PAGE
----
Colored scanning electron micrograph of a dying cell (blue) severely infected with SARS-CoV-2 (yellow), the virus that causes COVID-19. Photo credit: NIAID Integrated Research Facility, Fort Detrick, Maryland.
The world posted a new daily record of coronavirus cases, largely due to an explosion of the virus in India, but COVID shocks also neared a billion worldwide on Saturday, offering hope after months of pandemic misery.
As of Friday, more than 893,000 cases were affected worldwide, more than a third of the infections in India.
Authorities there announced 332,730 new cases on Friday and a further 346,786 cases on Saturday, also a record for a single country since the pandemic began, according to an AFP count.
India reported another 2,624 hours of death, bringing the official toll to nearly 190,000 since the pandemic began.
India has become the new pandemic hotspot – queues of COVID-19 patients and their fearful relatives have accumulated outside of major city hospitals – and acute oxygen starvation has been reported from across the country.
An increase attributable to a new variant of the virus and the recent public events of the “Super Spreader” has devastated the country of 1.3 billion people. Charities had to erect makeshift pyres to ease the burden on the crematoria.
Indian social media and WhatsApp are hot for volunteer calls for ICU beds available and medication, and the central government is trying to organize special trains to keep oxygen supplies to the hardest hit cities.
An “oxygen express” with 30,000 liters of oxygen arrived in Lucknow, Uttar Pradesh, at dawn on Saturday, where armed guards were waiting to take trucks to hospitals.
The Indian Air Force is also deployed to transport oxygen tankers and other relief supplies across the country and to bring oxygen equipment out of Singapore.
West is accelerating rollouts
Kuwait and Iran restricted flights and passengers from India on Saturday until further notice. Canada has suspended flights from India and Pakistan for 30 days while the U.S. Department of State urged Americans to avoid traveling to India even if they are vaccinated.
The dark scenes from India contrasted sharply with the accelerated vaccine rollouts in much of the western world. US regulators approved the restart of a launch of Johnson & Johnson vaccines that have been halted due to blood clotting concerns.
According to an AFP figure based on official statistics, the number of bumps is approaching a billion worldwide.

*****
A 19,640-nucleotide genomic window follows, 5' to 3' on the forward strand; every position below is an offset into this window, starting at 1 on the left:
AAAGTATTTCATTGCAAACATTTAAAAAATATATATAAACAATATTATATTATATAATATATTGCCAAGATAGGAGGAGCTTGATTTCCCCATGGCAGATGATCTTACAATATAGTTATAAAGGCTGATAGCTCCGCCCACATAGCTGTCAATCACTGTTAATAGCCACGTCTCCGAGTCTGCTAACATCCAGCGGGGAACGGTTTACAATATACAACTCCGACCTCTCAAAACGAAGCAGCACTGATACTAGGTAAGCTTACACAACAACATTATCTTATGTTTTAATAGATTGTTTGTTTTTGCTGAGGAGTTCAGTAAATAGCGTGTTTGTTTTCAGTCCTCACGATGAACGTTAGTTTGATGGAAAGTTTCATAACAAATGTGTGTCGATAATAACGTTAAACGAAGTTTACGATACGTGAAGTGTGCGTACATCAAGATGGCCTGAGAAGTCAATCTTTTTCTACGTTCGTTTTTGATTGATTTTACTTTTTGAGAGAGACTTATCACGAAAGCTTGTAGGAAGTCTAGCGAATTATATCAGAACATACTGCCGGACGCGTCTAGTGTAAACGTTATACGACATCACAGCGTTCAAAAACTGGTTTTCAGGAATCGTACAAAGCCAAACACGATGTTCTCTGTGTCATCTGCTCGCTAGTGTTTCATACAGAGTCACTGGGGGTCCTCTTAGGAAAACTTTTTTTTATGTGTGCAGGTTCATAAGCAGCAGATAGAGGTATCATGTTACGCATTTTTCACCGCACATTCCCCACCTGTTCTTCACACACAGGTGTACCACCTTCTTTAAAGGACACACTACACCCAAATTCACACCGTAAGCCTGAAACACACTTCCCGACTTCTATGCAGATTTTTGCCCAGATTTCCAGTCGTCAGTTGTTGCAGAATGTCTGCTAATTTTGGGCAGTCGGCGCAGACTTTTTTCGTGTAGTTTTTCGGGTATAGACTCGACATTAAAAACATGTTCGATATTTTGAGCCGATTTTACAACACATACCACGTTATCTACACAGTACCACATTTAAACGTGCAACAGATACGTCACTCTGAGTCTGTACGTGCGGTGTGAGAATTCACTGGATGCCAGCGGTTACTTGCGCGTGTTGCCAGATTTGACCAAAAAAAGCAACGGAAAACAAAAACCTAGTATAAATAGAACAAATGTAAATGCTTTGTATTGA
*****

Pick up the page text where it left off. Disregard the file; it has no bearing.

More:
Health officials had proposed stopping a number of millions of Americans who had received the sting for severe blood clots – a decision overturned after a panel of experts said the benefits of the gunshots exceeded the potential dangers.
In Europe, Belgium announced on Saturday that it would approve the J&J shot for all adults after receiving 36,000 doses and expecting a total of 1.4 million between April and June.
Meanwhile, the country became an outlier in Europe by saying it would use the AstraZeneca vaccine “as soon as possible” for people aged 41 and over, where most have restricted it to the elderly.
“The best I’ve done”
“It’s really the best I’ve ever done,” said 91-year-old British grandmother Margaret Keenan, who became the first person in the western world to receive an approved coronavirus vaccine on December 8th.
“I tell everyone to get it … I hope everyone comes forward,” she said.
Fear of blood clots also threatened to hamper vaccine rollout in Europe, where medical regulators said the benefits of AstraZeneca’s COVID-19 vaccine increase with age and still outweigh the risks for adults, despite links to very rare side effects .
The news came when the European Union also said it would have enough vaccines to immunize 70 percent of its adult population by the end of July.
EU boss Ursula von der Leyen had already set a goal at the end of September, but announced the new date during a visit to a Belgian vaccine facility that is ramping up the production of the Pfizer / BioNTech sting.
Despite the optimism, the threat from the virus remains ubiquitous. Germany faces a tough new lockdown on Saturday, including curfews and school closings, after the government passed a controversial new law to slow down infections.
The controversial new rules, which were passed during major protests in Berlin this week, apply in all regions with an incidence rate of more than 100 new infections per 100,000 people in the last seven days.
Rising cases have also forced Japan to declare a state of emergency in some areas just three months before the Olympic Games begin.
The country’s Virus Response Minister Yasutoshi Nishimura warned of a “strong sense of crisis” and said the current restrictions are inadequate.
Thai Prime Minister Prayut Chan-O-Cha said Saturday that more than 1,400 COVID-19 patients are waiting to be hospitalized as the kingdom grapples with a spiraling case load.
“If the outbreak becomes more severe, [the government] might consider reducing hospital quarantine for asymptomatic people from 14 days to 10 days, “he said in a move aimed at releasing hospital beds.
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